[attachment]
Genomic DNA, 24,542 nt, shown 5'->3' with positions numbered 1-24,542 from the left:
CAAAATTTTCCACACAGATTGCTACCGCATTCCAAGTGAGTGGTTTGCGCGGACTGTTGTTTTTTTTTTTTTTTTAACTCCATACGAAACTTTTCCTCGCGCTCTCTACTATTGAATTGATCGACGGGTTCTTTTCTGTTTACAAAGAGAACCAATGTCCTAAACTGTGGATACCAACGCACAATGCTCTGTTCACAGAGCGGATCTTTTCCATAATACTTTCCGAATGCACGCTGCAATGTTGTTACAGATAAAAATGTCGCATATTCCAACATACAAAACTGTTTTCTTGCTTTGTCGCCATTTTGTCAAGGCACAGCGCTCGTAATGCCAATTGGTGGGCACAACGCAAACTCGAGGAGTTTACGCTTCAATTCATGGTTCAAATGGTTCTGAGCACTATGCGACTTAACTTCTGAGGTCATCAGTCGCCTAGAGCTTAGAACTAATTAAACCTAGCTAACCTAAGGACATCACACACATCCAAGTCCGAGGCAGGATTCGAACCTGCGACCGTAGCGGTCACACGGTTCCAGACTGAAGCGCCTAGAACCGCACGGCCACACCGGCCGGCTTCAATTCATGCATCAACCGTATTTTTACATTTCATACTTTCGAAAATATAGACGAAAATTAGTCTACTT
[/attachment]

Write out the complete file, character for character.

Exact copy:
Genomic DNA, 24,542 nt, shown 5'->3' with positions numbered 1-24,542 from the left:
CAAAATTTTCCACACAGATTGCTACCGCATTCCAAGTGAGTGGTTTGCGCGGACTGTTGTTTTTTTTTTTTTTTTAACTCCATACGAAACTTTTCCTCGCGCTCTCTACTATTGAATTGATCGACGGGTTCTTTTCTGTTTACAAAGAGAACCAATGTCCTAAACTGTGGATACCAACGCACAATGCTCTGTTCACAGAGCGGATCTTTTCCATAATACTTTCCGAATGCACGCTGCAATGTTGTTACAGATAAAAATGTCGCATATTCCAACATACAAAACTGTTTTCTTGCTTTGTCGCCATTTTGTCAAGGCACAGCGCTCGTAATGCCAATTGGTGGGCACAACGCAAACTCGAGGAGTTTACGCTTCAATTCATGGTTCAAATGGTTCTGAGCACTATGCGACTTAACTTCTGAGGTCATCAGTCGCCTAGAGCTTAGAACTAATTAAACCTAGCTAACCTAAGGACATCACACACATCCAAGTCCGAGGCAGGATTCGAACCTGCGACCGTAGCGGTCACACGGTTCCAGACTGAAGCGCCTAGAACCGCACGGCCACACCGGCCGGCTTCAATTCATGCATCAACCGTATTTTTACATTTCATACTTTCGAAAATATAGACGAAAATTAGTCTACTT